Gov't examines expanding bird flu compensation

NIS 15m. was approved to compensate poultry farmers for destroyed stock, the Finance Ministry said.

March 22, 2006 07:26
2 minute read.
bird flu 88

bird flu 88. (photo credit: )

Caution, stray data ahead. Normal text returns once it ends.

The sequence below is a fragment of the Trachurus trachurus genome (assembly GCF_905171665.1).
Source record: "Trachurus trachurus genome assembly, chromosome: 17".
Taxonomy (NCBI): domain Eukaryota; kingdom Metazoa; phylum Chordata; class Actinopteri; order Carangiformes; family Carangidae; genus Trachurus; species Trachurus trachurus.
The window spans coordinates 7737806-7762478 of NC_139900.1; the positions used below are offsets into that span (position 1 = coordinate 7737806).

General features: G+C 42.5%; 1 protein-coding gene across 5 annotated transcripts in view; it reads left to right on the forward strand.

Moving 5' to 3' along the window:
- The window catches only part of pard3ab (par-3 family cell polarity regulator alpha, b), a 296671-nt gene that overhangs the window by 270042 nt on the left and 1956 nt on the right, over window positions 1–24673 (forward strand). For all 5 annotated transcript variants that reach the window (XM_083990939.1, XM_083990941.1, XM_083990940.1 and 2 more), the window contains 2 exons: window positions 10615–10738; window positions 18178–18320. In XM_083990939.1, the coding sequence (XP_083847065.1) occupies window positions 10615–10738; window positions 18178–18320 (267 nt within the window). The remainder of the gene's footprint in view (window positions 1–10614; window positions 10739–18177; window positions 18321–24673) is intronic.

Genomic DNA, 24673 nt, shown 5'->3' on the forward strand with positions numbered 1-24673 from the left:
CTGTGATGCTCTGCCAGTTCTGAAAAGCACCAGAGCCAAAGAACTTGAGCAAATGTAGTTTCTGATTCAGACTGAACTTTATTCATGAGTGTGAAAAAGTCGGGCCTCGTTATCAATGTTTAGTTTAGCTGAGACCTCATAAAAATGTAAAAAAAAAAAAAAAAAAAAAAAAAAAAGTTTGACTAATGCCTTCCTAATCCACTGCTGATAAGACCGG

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A committee of government ministers is examining whether to expand compensation to include profits chicken farmers expected to make and losses to slaughterhouses and hatcheries. Both the ultimate costs of such options and the expected date of the committee's decision were unknown. According to current legislation, only direct losses to poultry farmers resulting from the destruction of their flock will be compensated, Agriculture Ministry Director-General Yossi Yishai told a special session of the Knesset Economy Committee on Tuesday. NIS 15 million was approved Monday to compensate poultry farmers for destroyed stock, the Finance Ministry said. According to the Agriculture Ministry, current legislation provides for a maximum compensation amount of NIS 100 per turkey and NIS 12 per chicken, depending on the birds' age, condition and other factors. Poultry Farmers Association chairman Yaakov Cohen told the committee his organization was expecting "unprecedented damages" to the poultry industry. Indirect losses of the kind not currently covered were expected to be greater than direct losses resulting from the birds' destruction, he said. The poultry sector, which produces NIS 3.5 billion worth of product annually, provides a livelihood for more than 10,000 workers, Cohen said, as he called on the committee to make the government allocate additional resources for compensation. Meretz and Labor Knesset members added their voices to his demand. Likud MK Moshe Kahlon, meanwhile, called for an investigation of the Agriculture Ministry for possible mishandling of the affair and not sufficiently preparing for the arrival of the avian flu in Israel. Yishai, however, told the committee there was no shortage of manpower for the culling and burial of the fowl, rejecting criticism of his ministry's handling of the crisis. The authorities had recruited eight contractors with hundreds of workers to cull and bury the chickens and other birds affected, he said. According to standing laws, culling and disposing of affected birds is the responsibility of the farmers themselves, but the government ministers' committee is also investigating the possibility of providing state funding, a spokeswoman for the Agriculture Ministry said. Various parties are involved in the present efforts to curb the epidemic's spread, and it was not yet clear how accounts would be settled, she indicated. Eshkol Regional Council President Ori Naamati, however, said that "if tomorrow the epidemic is discovered in 20 more epicenters, there will not be enough available manpower to handle it." "Despite the optimistic announcements of the government ministries, the affected area is not completely sealed," he said, expressing his displeasure with the slow progress of the destruction and burial of the birds. "Every day that passes exposes us to outbreaks in additional locations."

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